The big disadvantage that an older entrepreneur faces, he says, is that someone who starts a business when they're older "can't risk the ranch."

Or as the AARP's Debbie Banda puts it: "Never, never, never use your retirement savings to start that business."

"If that business goes belly up, you've lost your nest egg," says Banda, interim vice president for financial affairs at the AARP. "And you've lost it at a time in your life when you have very few years to recoup."

About half of new businesses don't last more than five years. This month, the AARP is partnering for the second time with the U.S. Small Business Administration to provide training for older, would-be entrepreneurs.

Banda says the "speed mentoring" session is very popular. It's a little like speed dating, except in this case a new entrepreneur sits down with a successful small business owner from the community and gets some quick tips.

Paul Tasner's had mentors, as well as a network of suppliers and manufacturers he knows from his previous career. What he doesn't have yet are investors. He and his partner have financed the business from their savings and it's held them back.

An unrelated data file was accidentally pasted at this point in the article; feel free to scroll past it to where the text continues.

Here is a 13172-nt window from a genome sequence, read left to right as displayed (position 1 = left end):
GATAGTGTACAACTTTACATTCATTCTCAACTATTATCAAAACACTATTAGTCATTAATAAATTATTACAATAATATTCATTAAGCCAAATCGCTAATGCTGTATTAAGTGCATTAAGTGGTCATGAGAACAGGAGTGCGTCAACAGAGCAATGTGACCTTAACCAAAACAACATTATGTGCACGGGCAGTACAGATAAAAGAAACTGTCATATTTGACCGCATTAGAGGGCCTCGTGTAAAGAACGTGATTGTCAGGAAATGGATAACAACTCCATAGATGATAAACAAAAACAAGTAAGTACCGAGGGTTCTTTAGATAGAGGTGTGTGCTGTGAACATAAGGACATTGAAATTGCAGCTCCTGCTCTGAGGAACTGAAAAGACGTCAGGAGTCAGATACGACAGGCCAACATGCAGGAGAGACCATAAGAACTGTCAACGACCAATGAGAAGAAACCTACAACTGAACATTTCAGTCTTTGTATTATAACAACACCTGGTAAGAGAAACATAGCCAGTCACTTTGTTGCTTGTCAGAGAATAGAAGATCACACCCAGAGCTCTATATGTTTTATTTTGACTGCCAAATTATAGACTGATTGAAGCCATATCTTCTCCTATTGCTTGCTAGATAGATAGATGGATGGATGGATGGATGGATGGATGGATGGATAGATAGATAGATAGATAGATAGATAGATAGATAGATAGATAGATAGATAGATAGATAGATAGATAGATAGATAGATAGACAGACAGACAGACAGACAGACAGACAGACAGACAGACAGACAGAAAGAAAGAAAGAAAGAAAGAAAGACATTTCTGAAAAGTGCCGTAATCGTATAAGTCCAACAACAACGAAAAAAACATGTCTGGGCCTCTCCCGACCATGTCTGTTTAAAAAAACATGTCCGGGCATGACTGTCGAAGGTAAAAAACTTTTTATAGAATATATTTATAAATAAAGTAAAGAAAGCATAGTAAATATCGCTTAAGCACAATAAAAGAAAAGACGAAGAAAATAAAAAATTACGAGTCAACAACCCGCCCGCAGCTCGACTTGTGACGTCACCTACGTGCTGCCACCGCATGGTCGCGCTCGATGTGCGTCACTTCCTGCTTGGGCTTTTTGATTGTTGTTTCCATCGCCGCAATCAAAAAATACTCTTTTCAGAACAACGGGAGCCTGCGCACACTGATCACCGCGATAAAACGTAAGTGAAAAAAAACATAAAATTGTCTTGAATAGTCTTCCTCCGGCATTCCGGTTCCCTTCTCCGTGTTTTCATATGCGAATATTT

"Even though we're a low overhead business, there are still a lot of expenses associated with engaging customers, building prototypes, trade shows," Tasner says.

He says he doesn't have the capital to do everything he'd like to, "so we pick and choose. We look for customers that are closer to home, simply because it's cheaper."

Pulpworks isn't turning a profit yet. But Tasner says he wouldn't trade this experience for anything.

"Entrepreneurship is infinitely more rewarding and it's infinitely harder, than working for someone else," Tasner says, "but I wish I had started doing it earlier."

Though like thousands of older Americans, he's decided it's still not too late.

Copyright 2014 NPR. To see more, visit http://www.npr.org/.

Transcript

MELISSA BLOCK, HOST:

This is ALL THINGS CONSIDERED from NPR News. I'm Melissa Block.

ROBERT SIEGEL, HOST:

And I'm Robert Siegel. We've been hearing about the changing nature of retirement for the past few weeks. And with people living longer, they've got decisions to make about what to do in retirement. Increasingly, older adults continue to work. Some decide to work for themselves. In 2012, nearly a quarter of all new businesses were started by people between the ages of 55 and 64. As NPR's Ina Jaffe reports, older entrepreneurs have some advantages but they also face greater risks.